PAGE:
Ford announces reorganization and job cuts in Europe

The site of the Ford company in Blanquefort. - Nicolas Tucat / AFP

US automaker Ford announced Thursday a major reorganization of its operations in Europe that will result in
job cuts, which he has not quantified, in order to revive a competitiveness deemed insufficient. "The improvement of structural costs will be supported by a reduction of surplus jobs across all functions," said the company in a statement, announcing start consultations with trade unions.

"Ford aims to reduce labor costs as much as possible through voluntary departures in Europe and will work closely with social partners and other stakeholders to achieve this goal," says the group.

Less profitable models improved or deleted

The second US manufacturer, which has suffered for years from a loss of market share and insufficient profitability in Europe, says it wants to "return to profitability in the short term." Ford emphasizes that it will review its product portfolio, considered by experts as poorly adapted to European market trends. The brand's market share in the blue oval has fallen over the last twenty years, from nearly 11% of sales in 2000 to 6.4% last year.

The manufacturer explains that it "intends to improve or eliminate the least profitable models, and will put in place specific action plans for under-performing countries". Ford says it has already closed its transmission plant in Blanquefort, southwestern France. He has also begun talks in Germany to stop the production of his minivans C-Max and Grand C-Max in his factory in Saarlouis, near the French border.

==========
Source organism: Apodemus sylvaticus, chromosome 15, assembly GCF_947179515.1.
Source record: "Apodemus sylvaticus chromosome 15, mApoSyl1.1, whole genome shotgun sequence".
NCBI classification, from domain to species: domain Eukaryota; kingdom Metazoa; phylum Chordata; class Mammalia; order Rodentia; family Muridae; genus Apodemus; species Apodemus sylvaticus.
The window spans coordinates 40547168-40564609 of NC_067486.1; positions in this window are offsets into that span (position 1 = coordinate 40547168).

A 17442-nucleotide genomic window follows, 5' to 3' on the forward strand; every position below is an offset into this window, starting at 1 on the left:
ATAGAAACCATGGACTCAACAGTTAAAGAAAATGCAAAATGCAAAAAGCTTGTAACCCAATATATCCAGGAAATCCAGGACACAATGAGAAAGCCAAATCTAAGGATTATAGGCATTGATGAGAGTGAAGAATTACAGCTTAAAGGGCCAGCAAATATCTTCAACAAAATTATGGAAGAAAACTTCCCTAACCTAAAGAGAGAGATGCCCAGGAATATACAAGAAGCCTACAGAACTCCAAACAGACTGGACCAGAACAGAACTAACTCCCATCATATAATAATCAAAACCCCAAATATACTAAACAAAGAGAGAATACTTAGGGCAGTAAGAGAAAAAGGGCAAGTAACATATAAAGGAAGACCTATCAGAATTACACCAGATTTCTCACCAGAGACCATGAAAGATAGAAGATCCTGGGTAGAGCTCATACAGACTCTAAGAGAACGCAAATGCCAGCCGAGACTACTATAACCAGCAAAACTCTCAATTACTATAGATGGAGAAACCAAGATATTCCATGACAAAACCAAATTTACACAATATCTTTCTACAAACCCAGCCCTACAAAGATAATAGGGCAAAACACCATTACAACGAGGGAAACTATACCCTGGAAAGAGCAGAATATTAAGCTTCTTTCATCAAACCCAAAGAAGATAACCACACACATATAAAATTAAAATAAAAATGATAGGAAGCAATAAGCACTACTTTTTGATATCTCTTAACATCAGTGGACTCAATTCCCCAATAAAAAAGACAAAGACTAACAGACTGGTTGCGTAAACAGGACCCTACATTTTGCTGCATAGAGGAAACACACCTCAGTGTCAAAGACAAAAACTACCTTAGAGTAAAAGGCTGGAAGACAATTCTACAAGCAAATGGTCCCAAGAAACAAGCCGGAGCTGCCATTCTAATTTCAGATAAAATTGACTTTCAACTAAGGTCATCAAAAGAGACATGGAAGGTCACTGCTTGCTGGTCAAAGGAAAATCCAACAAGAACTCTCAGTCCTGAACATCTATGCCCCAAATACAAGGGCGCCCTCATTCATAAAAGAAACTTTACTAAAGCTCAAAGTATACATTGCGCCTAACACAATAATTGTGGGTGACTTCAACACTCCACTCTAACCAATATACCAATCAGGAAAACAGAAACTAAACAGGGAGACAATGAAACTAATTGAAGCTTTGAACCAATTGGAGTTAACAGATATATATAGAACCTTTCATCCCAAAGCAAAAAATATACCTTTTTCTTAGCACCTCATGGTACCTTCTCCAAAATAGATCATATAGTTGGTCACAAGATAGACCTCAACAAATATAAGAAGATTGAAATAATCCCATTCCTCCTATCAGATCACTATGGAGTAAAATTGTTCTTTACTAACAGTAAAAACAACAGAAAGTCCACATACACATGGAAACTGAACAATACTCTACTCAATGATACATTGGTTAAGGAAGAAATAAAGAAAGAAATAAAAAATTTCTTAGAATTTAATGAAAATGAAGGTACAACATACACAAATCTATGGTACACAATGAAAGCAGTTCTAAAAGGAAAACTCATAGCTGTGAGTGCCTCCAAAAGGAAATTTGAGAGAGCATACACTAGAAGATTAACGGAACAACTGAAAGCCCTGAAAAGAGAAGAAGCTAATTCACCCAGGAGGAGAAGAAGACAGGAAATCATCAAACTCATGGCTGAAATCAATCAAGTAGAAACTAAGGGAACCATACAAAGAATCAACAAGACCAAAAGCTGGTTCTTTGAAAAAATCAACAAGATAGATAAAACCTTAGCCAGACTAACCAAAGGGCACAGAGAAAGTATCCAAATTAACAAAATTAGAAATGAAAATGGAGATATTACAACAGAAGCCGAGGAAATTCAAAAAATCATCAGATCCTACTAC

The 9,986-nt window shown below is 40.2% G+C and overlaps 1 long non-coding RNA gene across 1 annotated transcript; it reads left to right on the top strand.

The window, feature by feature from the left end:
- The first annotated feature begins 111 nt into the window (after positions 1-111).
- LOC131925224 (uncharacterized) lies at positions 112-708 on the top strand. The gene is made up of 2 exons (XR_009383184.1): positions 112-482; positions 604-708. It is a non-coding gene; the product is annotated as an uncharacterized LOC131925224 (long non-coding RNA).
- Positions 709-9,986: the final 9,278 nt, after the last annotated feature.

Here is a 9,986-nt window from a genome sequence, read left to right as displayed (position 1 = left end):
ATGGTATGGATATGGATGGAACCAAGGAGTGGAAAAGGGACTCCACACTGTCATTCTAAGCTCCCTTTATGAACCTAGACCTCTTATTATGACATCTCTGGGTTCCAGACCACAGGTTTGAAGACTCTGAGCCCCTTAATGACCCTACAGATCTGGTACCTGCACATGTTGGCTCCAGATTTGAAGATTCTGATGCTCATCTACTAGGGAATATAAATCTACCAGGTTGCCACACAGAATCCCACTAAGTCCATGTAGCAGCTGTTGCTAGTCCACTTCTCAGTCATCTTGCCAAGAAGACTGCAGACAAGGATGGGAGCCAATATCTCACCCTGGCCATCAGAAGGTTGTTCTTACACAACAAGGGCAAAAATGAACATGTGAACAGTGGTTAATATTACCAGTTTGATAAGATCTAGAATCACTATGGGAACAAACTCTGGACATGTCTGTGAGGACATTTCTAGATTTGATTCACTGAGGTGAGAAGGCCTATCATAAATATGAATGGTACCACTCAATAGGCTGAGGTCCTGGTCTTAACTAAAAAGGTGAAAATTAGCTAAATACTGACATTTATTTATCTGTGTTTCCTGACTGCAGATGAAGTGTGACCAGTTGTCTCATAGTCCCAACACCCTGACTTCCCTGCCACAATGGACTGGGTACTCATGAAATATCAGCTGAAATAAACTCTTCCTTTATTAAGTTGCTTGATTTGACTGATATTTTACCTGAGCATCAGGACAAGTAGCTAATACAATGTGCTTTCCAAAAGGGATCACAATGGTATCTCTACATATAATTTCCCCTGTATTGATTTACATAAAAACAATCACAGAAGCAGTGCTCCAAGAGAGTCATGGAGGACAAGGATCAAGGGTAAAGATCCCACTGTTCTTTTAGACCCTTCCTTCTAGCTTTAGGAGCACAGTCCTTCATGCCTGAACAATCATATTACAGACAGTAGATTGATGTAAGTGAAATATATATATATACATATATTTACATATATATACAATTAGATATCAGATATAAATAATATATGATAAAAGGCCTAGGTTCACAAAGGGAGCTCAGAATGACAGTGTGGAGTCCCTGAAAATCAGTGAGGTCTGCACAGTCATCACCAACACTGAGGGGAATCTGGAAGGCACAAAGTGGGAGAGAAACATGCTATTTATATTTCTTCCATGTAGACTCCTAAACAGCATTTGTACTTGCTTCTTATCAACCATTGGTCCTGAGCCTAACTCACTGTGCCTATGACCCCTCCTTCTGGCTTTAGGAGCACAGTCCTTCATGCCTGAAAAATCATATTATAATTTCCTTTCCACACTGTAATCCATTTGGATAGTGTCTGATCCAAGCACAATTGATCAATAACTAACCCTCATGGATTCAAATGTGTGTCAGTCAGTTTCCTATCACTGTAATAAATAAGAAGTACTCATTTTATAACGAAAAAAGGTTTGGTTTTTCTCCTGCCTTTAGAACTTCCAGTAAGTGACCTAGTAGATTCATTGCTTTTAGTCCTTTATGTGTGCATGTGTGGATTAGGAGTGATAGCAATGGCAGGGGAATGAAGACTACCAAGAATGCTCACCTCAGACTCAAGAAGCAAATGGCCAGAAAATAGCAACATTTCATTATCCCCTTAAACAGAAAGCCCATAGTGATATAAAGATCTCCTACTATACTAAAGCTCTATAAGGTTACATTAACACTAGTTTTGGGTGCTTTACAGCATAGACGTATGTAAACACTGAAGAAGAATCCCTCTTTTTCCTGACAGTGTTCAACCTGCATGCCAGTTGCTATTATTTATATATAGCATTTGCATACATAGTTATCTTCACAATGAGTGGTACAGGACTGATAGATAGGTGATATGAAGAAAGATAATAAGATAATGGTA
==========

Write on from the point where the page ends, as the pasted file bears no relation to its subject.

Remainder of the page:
Under the pressure of Wall Street

It also examines "several options for restructuring its joint venture Ford Sollers in Russia" and "a decision is expected in the second quarter". "Ford will provide details of its strategy in the coming months, once formal consultations with its works council and union partners have been concluded," he said.

The manufacturer has been under pressure from Wall Street for months calling for a strategic plan to improve profits. Ford's stock has fallen 33% year-on-year and lost nearly half of its value over the last five years.